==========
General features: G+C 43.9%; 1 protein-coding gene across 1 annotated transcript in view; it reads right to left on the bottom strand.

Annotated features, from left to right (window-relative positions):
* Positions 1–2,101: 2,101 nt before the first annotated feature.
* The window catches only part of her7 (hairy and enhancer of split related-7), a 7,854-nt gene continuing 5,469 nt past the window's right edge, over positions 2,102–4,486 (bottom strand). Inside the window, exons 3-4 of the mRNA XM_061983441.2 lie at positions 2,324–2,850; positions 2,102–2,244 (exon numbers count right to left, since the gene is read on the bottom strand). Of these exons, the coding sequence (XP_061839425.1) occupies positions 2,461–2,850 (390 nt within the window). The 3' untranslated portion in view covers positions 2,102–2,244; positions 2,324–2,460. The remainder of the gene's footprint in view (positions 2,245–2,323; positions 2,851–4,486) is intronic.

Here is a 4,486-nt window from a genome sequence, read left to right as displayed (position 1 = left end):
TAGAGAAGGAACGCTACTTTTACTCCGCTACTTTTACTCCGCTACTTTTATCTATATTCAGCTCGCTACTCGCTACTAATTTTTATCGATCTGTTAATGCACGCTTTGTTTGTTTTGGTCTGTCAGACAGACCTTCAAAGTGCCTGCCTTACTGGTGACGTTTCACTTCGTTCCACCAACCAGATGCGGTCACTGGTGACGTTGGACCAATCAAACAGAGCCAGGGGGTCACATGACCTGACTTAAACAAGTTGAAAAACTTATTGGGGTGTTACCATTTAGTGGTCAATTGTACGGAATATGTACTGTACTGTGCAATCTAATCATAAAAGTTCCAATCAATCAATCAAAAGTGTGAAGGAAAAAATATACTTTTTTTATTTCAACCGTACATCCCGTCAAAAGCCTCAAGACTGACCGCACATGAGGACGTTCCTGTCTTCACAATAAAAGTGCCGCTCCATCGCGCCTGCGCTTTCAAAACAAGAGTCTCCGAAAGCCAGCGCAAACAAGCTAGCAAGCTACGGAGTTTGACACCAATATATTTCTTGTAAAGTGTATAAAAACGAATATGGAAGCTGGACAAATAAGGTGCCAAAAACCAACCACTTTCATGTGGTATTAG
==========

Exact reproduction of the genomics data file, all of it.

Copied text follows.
General features: G+C 43.9%; 1 protein-coding gene across 1 annotated transcript in view; it reads right to left on the bottom strand.

Annotated features, from left to right (window-relative positions):
* Positions 1–2,101: 2,101 nt before the first annotated feature.
* The window catches only part of her7 (hairy and enhancer of split related-7), a 7,854-nt gene continuing 5,469 nt past the window's right edge, over positions 2,102–4,486 (bottom strand). Inside the window, exons 3-4 of the mRNA XM_061983441.2 lie at positions 2,324–2,850; positions 2,102–2,244 (exon numbers count right to left, since the gene is read on the bottom strand). Of these exons, the coding sequence (XP_061839425.1) occupies positions 2,461–2,850 (390 nt within the window). The 3' untranslated portion in view covers positions 2,102–2,244; positions 2,324–2,460. The remainder of the gene's footprint in view (positions 2,245–2,323; positions 2,851–4,486) is intronic.

Here is a 4,486-nt window from a genome sequence, read left to right as displayed (position 1 = left end):
TAGAGAAGGAACGCTACTTTTACTCCGCTACTTTTACTCCGCTACTTTTATCTATATTCAGCTCGCTACTCGCTACTAATTTTTATCGATCTGTTAATGCACGCTTTGTTTGTTTTGGTCTGTCAGACAGACCTTCAAAGTGCCTGCCTTACTGGTGACGTTTCACTTCGTTCCACCAACCAGATGCGGTCACTGGTGACGTTGGACCAATCAAACAGAGCCAGGGGGTCACATGACCTGACTTAAACAAGTTGAAAAACTTATTGGGGTGTTACCATTTAGTGGTCAATTGTACGGAATATGTACTGTACTGTGCAATCTAATCATAAAAGTTCCAATCAATCAATCAAAAGTGTGAAGGAAAAAATATACTTTTTTTATTTCAACCGTACATCCCGTCAAAAGCCTCAAGACTGACCGCACATGAGGACGTTCCTGTCTTCACAATAAAAGTGCCGCTCCATCGCGCCTGCGCTTTCAAAACAAGAGTCTCCGAAAGCCAGCGCAAACAAGCTAGCAAGCTACGGAGTTTGACACCAATATATTTCTTGTAAAGTGTATAAAAACGAATATGGAAGCTGGACAAATAAGGTGCCAAAAACCAACCACTTTCATGTGGTATTAG